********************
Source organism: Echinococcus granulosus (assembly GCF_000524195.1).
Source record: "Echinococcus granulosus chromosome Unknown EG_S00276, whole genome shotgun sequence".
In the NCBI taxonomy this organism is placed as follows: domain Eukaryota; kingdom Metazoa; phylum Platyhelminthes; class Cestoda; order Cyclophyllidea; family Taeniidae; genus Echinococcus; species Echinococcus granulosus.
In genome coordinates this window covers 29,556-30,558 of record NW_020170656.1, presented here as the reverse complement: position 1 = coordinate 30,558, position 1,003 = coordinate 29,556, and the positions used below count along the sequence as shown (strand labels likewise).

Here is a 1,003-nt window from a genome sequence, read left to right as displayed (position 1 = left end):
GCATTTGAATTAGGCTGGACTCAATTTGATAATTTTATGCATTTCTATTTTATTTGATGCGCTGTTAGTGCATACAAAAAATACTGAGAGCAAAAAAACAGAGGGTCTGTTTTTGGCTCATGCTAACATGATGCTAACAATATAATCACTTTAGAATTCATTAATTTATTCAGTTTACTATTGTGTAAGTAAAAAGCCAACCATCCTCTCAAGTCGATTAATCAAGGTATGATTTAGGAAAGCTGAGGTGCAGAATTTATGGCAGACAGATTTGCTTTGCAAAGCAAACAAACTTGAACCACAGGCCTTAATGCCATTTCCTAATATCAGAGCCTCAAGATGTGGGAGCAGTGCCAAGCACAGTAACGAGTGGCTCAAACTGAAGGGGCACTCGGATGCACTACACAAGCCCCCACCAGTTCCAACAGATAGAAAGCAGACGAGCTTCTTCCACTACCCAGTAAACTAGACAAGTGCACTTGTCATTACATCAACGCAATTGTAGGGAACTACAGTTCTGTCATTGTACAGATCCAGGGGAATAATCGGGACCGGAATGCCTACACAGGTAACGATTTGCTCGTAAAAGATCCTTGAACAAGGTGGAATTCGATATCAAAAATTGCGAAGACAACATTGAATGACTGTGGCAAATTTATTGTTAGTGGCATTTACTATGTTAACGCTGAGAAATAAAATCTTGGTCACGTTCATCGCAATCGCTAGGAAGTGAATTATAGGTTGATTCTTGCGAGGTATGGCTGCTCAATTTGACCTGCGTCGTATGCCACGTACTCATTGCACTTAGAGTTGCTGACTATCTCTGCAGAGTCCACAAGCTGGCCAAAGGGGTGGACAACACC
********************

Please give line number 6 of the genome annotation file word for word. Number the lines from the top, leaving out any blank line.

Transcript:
GCATTTGAATTAGGCTGGACTCAATTTGATAATTTTATGCATTTCTATTTTATTTGATGCGCTGTTAGTGCATACAAAAAATACTGAGAGCAAAAAAACAGAGGGTCTGTTTTTGGCTCATGCTAACATGATGCTAACAATATAATCACTTTAGAATTCATTAATTTATTCAGTTTACTATTGTGTAAGTAAAAAGCCAACCATCCTCTCAAGTCGATTAATCAAGGTATGATTTAGGAAAGCTGAGGTGCAGAATTTATGGCAGACAGATTTGCTTTGCAAAGCAAACAAACTTGAACCACAGGCCTTAATGCCATTTCCTAATATCAGAGCCTCAAGATGTGGGAGCAGTGCCAAGCACAGTAACGAGTGGCTCAAACTGAAGGGGCACTCGGATGCACTACACAAGCCCCCACCAGTTCCAACAGATAGAAAGCAGACGAGCTTCTTCCACTACCCAGTAAACTAGACAAGTGCACTTGTCATTACATCAACGCAATTGTAGGGAACTACAGTTCTGTCATTGTACAGATCCAGGGGAATAATCGGGACCGGAATGCCTACACAGGTAACGATTTGCTCGTAAAAGATCCTTGAACAAGGTGGAATTCGATATCAAAAATTGCGAAGACAACATTGAATGACTGTGGCAAATTTATTGTTAGTGGCATTTACTATGTTAACGCTGAGAAATAAAATCTTGGTCACGTTCATCGCAATCGCTAGGAAGTGAATTATAGGTTGATTCTTGCGAGGTATGGCTGCTCAATTTGACCTGCGTCGTATGCCACGTACTCATTGCACTTAGAGTTGCTGACTATCTCTGCAGAGTCCACAAGCTGGCCAAAGGGGTGGACAACACC